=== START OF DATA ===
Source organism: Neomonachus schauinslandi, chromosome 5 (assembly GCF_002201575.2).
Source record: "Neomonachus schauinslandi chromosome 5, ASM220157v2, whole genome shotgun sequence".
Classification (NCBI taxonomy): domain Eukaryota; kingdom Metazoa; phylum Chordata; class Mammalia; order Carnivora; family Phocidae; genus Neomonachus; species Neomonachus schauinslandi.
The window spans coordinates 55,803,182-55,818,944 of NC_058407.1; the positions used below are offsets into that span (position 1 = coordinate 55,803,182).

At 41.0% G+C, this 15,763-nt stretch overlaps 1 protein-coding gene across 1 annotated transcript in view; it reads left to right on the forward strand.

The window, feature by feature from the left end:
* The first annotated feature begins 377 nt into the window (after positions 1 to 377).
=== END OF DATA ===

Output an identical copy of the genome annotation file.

Source organism: Neomonachus schauinslandi, chromosome 5 (assembly GCF_002201575.2).
Source record: "Neomonachus schauinslandi chromosome 5, ASM220157v2, whole genome shotgun sequence".
Classification (NCBI taxonomy): domain Eukaryota; kingdom Metazoa; phylum Chordata; class Mammalia; order Carnivora; family Phocidae; genus Neomonachus; species Neomonachus schauinslandi.
The window spans coordinates 55,803,182-55,818,944 of NC_058407.1; the positions used below are offsets into that span (position 1 = coordinate 55,803,182).

At 41.0% G+C, this 15,763-nt stretch overlaps 1 protein-coding gene across 1 annotated transcript in view; it reads left to right on the forward strand.

The window, feature by feature from the left end:
* The first annotated feature begins 377 nt into the window (after positions 1 to 377).